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Political presence nearly absent at Harrisburg's St. Patty's Day parade

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As it was reported in PennLive, Harrisburg's St. Patrick's Day parade was on Saturday, March 22 which was five days after the official holiday. Because March 17 landed on a Monday this year, parade organizers and the Harrisburg mayor made the decision to post-pone the parade until the weekend. That decision was made for two reasons. First, York County held their St. Patty's Day the previous weekend. The capitol city did not want to put parade registrants and parade-goers in the position of having to pick which parade to attend which would have decreased attendance at both events. Second, with the parade in Harrisburg held on a Saturday, local restaurants grabbed their own pot of gold from the afternoon rush of thousands of parade attendees lining the streets drinking their green beer and eating the Irish food at the various establishments on Second Street.

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Amid the mass of high school marching bands, scout troops, community groups, floats, and trail of police cars, fire trucks, and ambulances, there are usually a variety of local and state politicians marching in any given parade. At today's St. Patrick's Day parade held in Harrisburg, there were only a few politicians who entered and marched in the parade. Considering this is an election year, the parade would be an excellent opportunity for the candidates running in the gubernatorial race to get out into the community and talk to voters. With the primary coming up on May 20th, today would have been ideal for the candidates to toss some candy and hand out fliers and buttons to the thousands of spectators who are also potential voters. There are eight candidates running for governor and another seven in line for lieutenant governor, and the only politicians spreading the Irish pride were Harrisburg Mayor Eric Papenfuse, who was also the parade's grand marshal, Congressman Lou Barletta, who is a state representative and Republican from the 11th District, and State Representative (Rep. District 104) Sue Helm, who has been a member of the House since 2007.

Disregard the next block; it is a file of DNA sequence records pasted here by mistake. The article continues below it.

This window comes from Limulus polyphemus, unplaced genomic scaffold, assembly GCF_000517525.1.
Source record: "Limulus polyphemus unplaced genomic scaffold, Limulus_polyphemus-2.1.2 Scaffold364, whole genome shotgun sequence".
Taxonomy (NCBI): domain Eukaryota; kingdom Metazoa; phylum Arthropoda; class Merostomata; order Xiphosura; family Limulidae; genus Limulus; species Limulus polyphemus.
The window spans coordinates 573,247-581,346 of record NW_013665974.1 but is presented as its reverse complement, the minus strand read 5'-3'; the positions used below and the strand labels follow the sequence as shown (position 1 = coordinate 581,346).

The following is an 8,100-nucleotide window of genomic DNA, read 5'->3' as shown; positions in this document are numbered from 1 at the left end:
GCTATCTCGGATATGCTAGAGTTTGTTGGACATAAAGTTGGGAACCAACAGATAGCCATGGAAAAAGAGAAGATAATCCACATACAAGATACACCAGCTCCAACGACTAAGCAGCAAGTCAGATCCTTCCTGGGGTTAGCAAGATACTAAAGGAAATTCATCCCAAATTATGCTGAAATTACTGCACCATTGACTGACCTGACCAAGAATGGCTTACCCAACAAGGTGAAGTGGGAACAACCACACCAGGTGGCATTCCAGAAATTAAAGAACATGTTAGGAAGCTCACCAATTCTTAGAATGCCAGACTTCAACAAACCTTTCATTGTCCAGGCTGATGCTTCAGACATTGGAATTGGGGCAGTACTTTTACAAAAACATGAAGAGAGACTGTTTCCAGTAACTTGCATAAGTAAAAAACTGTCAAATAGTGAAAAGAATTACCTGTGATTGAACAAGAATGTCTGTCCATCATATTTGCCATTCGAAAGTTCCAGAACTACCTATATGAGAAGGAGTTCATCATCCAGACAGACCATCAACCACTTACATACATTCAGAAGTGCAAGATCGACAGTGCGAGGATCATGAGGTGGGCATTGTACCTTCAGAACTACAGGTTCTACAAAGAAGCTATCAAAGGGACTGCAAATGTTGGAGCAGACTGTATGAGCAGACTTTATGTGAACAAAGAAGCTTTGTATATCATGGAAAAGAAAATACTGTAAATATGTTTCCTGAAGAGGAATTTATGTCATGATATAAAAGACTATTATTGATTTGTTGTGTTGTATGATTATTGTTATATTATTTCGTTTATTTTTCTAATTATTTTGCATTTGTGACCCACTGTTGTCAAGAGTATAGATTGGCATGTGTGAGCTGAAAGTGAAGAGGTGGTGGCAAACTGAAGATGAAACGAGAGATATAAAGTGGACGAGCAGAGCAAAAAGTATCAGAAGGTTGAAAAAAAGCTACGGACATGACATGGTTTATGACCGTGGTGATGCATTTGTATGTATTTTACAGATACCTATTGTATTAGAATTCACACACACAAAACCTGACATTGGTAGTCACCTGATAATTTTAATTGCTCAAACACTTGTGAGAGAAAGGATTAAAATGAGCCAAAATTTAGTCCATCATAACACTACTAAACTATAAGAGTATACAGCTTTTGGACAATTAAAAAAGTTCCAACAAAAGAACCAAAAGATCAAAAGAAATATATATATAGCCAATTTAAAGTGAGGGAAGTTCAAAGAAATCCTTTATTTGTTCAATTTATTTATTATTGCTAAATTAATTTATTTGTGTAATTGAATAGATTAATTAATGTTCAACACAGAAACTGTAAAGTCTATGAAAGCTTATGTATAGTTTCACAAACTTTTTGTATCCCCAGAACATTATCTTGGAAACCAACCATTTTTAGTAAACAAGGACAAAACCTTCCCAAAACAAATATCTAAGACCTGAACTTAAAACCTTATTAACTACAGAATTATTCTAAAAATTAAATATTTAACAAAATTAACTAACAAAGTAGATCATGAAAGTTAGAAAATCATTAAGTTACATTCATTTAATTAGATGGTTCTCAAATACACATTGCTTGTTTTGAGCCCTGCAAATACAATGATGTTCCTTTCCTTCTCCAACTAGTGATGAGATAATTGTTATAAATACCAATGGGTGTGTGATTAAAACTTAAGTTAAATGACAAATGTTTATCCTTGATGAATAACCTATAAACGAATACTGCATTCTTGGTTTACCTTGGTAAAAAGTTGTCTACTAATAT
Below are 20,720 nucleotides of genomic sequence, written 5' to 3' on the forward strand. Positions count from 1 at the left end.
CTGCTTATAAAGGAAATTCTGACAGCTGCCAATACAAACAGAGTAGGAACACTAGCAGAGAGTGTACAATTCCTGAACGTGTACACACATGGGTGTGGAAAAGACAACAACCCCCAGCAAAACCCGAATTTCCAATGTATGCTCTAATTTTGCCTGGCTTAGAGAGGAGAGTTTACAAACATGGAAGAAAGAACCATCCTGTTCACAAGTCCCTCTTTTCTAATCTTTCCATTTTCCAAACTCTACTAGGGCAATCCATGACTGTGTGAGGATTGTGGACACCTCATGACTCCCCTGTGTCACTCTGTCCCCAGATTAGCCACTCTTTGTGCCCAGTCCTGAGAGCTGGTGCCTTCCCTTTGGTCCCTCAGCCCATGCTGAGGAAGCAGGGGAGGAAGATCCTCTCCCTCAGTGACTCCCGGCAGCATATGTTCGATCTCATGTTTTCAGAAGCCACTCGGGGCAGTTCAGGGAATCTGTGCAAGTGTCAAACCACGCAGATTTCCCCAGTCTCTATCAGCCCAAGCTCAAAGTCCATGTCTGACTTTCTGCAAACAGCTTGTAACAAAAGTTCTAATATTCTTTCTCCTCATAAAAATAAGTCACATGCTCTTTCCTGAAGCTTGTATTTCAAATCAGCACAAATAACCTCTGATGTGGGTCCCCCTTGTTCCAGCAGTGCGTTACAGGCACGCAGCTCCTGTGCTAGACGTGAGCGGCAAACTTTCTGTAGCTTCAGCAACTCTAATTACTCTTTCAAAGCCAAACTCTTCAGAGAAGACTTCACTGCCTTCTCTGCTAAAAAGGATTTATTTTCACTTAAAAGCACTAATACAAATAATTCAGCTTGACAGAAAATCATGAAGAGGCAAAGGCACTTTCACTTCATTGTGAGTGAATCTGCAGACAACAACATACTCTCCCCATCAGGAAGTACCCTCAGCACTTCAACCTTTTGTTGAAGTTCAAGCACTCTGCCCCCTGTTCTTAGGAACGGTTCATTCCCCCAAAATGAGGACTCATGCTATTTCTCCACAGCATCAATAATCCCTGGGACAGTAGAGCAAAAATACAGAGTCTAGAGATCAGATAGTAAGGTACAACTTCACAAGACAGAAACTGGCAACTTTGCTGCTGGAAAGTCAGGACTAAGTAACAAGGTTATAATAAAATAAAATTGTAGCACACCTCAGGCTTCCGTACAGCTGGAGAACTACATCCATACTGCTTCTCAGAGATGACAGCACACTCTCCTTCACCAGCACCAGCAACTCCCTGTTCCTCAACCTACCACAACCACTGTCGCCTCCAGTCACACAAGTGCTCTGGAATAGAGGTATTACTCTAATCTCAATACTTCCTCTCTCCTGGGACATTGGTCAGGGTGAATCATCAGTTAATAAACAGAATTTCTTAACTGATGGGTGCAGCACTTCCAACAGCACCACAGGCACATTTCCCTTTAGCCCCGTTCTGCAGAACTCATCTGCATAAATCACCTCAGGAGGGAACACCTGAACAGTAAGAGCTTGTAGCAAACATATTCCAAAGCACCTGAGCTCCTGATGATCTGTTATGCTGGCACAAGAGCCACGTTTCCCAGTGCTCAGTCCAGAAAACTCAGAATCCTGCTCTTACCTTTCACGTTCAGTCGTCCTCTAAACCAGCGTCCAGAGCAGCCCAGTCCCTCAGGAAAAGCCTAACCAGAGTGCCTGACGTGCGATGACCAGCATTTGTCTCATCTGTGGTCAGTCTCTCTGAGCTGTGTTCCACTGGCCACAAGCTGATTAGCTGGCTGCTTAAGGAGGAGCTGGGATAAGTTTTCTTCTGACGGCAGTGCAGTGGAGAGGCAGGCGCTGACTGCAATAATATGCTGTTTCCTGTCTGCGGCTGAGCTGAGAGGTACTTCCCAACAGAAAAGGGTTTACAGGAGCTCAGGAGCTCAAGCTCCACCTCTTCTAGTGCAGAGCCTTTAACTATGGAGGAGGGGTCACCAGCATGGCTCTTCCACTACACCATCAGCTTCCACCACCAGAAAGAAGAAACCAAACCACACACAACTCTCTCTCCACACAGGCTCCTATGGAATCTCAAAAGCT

Notably absent from today's parade were the heavy-hitters who are expected to be top competitors in the 2014 race for governor. The current PA Governor Tom Corbett, who is running for re-election, was absent at the parade as were his most well-known Democratic challengers: Tom Wolf, Jack Wagner, Allyson Schwartz, Kathleen McGinty, and Rob McCord. Even third party candidates from the Green Party and Libertarian Party did not use this opportunity to canvas voters. In an election year, it is integral to their campaign for politicians running on a ballot get the word out about who they are, what issues are on their platform, and that they are looking for votes. Some of the most successful campaigns are the ones run by grassroots organizers who use canvassing to get the word out about the candidate. What better way to make that happen than to put a smile on their face, hand out some fliers, and talk to the people lined up on the streets watching a parade on a nice spring day. Unfortunately, today was a missed opportunity for the politicians hoping to get into office and one taken by politicians already in office at least two who were successful in getting re-elected. If Papenfuse wants to go for term two, he could take some lessons from Helm and Barletta. Then again, so could the candidates intending to run in the primary.


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